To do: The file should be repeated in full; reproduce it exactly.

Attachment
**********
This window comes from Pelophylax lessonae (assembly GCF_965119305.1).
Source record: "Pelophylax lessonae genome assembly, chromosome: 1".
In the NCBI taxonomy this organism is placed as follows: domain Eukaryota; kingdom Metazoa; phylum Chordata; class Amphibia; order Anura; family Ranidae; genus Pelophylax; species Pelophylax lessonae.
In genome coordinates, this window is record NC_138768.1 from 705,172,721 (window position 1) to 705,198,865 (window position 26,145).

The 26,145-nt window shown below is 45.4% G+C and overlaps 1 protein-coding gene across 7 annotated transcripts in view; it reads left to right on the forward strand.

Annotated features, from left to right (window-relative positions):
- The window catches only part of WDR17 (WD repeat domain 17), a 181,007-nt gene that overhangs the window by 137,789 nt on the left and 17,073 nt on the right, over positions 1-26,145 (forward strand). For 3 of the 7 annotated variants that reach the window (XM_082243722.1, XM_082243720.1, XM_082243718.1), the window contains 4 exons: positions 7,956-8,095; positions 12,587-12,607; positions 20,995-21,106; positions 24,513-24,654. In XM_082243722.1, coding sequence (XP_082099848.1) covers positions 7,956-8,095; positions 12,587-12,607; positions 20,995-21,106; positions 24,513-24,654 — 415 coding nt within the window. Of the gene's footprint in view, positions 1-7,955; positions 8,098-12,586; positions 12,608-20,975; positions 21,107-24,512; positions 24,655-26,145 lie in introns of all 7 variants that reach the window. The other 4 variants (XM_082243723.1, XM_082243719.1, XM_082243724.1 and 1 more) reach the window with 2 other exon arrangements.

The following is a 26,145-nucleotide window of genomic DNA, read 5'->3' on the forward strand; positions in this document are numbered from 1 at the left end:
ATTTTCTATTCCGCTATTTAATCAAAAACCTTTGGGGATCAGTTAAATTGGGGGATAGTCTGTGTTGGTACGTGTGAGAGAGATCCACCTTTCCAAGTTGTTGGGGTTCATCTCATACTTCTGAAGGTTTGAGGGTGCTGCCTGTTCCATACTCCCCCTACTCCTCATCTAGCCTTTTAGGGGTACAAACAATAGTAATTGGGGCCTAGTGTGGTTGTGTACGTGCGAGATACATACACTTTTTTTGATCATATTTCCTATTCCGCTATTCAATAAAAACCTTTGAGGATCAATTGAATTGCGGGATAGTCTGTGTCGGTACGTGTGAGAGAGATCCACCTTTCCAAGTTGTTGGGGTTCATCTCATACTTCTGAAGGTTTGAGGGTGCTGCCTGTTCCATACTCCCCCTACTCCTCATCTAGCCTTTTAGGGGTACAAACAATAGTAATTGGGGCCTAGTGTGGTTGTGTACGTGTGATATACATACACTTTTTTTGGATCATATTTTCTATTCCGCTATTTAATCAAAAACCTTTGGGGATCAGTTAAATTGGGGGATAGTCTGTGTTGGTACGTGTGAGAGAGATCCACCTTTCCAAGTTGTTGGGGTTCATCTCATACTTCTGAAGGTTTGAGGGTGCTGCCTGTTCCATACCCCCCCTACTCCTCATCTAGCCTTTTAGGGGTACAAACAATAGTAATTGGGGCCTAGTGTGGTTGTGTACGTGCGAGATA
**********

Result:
This window comes from Pelophylax lessonae (assembly GCF_965119305.1).
Source record: "Pelophylax lessonae genome assembly, chromosome: 1".
In the NCBI taxonomy this organism is placed as follows: domain Eukaryota; kingdom Metazoa; phylum Chordata; class Amphibia; order Anura; family Ranidae; genus Pelophylax; species Pelophylax lessonae.
In genome coordinates, this window is record NC_138768.1 from 705,172,721 (window position 1) to 705,198,865 (window position 26,145).

The 26,145-nt window shown below is 45.4% G+C and overlaps 1 protein-coding gene across 7 annotated transcripts in view; it reads left to right on the forward strand.

Annotated features, from left to right (window-relative positions):
- The window catches only part of WDR17 (WD repeat domain 17), a 181,007-nt gene that overhangs the window by 137,789 nt on the left and 17,073 nt on the right, over positions 1-26,145 (forward strand). For 3 of the 7 annotated variants that reach the window (XM_082243722.1, XM_082243720.1, XM_082243718.1), the window contains 4 exons: positions 7,956-8,095; positions 12,587-12,607; positions 20,995-21,106; positions 24,513-24,654. In XM_082243722.1, coding sequence (XP_082099848.1) covers positions 7,956-8,095; positions 12,587-12,607; positions 20,995-21,106; positions 24,513-24,654 — 415 coding nt within the window. Of the gene's footprint in view, positions 1-7,955; positions 8,098-12,586; positions 12,608-20,975; positions 21,107-24,512; positions 24,655-26,145 lie in introns of all 7 variants that reach the window. The other 4 variants (XM_082243723.1, XM_082243719.1, XM_082243724.1 and 1 more) reach the window with 2 other exon arrangements.

The following is a 26,145-nucleotide window of genomic DNA, read 5'->3' on the forward strand; positions in this document are numbered from 1 at the left end:
ATTTTCTATTCCGCTATTTAATCAAAAACCTTTGGGGATCAGTTAAATTGGGGGATAGTCTGTGTTGGTACGTGTGAGAGAGATCCACCTTTCCAAGTTGTTGGGGTTCATCTCATACTTCTGAAGGTTTGAGGGTGCTGCCTGTTCCATACTCCCCCTACTCCTCATCTAGCCTTTTAGGGGTACAAACAATAGTAATTGGGGCCTAGTGTGGTTGTGTACGTGCGAGATACATACACTTTTTTTGATCATATTTCCTATTCCGCTATTCAATAAAAACCTTTGAGGATCAATTGAATTGCGGGATAGTCTGTGTCGGTACGTGTGAGAGAGATCCACCTTTCCAAGTTGTTGGGGTTCATCTCATACTTCTGAAGGTTTGAGGGTGCTGCCTGTTCCATACTCCCCCTACTCCTCATCTAGCCTTTTAGGGGTACAAACAATAGTAATTGGGGCCTAGTGTGGTTGTGTACGTGTGATATACATACACTTTTTTTGGATCATATTTTCTATTCCGCTATTTAATCAAAAACCTTTGGGGATCAGTTAAATTGGGGGATAGTCTGTGTTGGTACGTGTGAGAGAGATCCACCTTTCCAAGTTGTTGGGGTTCATCTCATACTTCTGAAGGTTTGAGGGTGCTGCCTGTTCCATACCCCCCCTACTCCTCATCTAGCCTTTTAGGGGTACAAACAATAGTAATTGGGGCCTAGTGTGGTTGTGTACGTGCGAGATA